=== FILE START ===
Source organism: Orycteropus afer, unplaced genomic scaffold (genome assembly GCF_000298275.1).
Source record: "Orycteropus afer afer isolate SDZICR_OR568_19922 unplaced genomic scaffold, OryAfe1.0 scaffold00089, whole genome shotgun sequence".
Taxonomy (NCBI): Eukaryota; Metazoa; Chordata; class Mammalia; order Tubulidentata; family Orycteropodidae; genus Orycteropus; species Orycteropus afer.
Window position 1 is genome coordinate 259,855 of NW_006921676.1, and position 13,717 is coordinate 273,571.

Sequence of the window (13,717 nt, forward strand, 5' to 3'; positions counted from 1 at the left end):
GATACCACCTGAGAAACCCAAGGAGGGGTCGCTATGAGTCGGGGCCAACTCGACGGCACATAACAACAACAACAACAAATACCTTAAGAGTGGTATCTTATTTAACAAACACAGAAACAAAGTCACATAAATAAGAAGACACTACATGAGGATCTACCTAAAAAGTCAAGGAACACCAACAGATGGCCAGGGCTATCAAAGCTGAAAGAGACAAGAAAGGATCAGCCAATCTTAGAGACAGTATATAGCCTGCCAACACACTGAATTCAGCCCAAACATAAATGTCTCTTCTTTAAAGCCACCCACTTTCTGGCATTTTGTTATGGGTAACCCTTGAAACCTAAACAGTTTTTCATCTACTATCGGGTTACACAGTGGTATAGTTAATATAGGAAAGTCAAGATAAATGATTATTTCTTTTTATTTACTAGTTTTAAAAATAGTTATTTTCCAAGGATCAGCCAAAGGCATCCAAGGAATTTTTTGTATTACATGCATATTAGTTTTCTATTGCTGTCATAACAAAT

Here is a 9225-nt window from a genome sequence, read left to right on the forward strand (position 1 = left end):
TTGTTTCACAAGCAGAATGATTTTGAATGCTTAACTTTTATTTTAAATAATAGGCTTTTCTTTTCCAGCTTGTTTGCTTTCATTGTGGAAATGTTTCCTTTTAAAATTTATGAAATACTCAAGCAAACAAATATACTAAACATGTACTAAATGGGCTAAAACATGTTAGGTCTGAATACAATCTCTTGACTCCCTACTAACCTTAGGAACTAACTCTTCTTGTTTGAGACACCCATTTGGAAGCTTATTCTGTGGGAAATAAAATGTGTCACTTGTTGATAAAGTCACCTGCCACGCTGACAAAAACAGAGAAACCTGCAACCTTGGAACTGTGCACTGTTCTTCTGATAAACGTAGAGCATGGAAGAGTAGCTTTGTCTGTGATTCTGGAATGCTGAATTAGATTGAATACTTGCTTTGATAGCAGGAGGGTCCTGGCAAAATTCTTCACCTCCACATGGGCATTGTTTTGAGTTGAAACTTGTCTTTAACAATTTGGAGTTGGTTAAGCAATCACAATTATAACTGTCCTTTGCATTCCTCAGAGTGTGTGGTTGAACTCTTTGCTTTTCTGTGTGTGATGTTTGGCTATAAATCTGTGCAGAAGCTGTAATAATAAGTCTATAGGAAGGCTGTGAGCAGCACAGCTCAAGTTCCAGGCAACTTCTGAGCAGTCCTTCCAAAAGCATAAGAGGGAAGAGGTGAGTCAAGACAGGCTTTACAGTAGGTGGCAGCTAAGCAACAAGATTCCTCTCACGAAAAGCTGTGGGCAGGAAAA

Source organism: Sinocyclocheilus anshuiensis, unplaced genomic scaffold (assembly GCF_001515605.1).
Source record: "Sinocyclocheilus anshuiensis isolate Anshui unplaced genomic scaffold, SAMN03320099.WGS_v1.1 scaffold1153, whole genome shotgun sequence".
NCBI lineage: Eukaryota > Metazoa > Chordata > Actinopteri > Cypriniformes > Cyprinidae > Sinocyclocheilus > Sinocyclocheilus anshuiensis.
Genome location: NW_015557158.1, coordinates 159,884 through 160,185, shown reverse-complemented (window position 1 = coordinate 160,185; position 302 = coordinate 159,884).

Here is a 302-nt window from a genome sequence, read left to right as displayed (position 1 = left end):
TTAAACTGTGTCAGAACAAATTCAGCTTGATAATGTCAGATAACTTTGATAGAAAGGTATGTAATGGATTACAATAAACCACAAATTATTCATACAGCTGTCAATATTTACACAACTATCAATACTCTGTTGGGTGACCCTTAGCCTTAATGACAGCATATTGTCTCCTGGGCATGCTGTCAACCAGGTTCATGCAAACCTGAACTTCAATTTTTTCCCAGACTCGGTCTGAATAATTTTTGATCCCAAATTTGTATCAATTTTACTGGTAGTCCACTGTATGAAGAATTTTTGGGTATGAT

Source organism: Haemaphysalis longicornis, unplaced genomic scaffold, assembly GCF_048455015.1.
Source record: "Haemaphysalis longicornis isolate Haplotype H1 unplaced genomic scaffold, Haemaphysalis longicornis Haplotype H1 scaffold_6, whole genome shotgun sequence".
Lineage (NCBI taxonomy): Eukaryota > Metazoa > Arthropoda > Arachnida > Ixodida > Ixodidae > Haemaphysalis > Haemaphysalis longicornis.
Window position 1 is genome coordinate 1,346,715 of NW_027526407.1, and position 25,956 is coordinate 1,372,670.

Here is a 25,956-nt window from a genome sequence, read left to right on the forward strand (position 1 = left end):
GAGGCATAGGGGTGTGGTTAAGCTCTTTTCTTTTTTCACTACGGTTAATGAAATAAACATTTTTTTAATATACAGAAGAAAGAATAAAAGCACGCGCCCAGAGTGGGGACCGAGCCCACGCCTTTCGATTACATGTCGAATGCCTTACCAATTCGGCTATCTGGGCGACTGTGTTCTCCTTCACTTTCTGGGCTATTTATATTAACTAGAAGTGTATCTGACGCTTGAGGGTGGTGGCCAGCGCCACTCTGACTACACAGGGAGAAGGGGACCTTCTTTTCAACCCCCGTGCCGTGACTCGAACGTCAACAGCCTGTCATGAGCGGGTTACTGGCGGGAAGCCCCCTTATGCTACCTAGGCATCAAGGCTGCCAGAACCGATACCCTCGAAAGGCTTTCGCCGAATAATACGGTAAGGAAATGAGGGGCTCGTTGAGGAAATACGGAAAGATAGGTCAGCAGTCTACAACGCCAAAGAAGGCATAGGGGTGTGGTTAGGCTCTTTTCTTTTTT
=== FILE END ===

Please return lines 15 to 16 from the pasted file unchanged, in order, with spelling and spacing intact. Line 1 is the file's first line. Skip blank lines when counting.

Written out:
Source organism: Haemaphysalis longicornis, unplaced genomic scaffold, assembly GCF_048455015.1.
Source record: "Haemaphysalis longicornis isolate Haplotype H1 unplaced genomic scaffold, Haemaphysalis longicornis Haplotype H1 scaffold_6, whole genome shotgun sequence".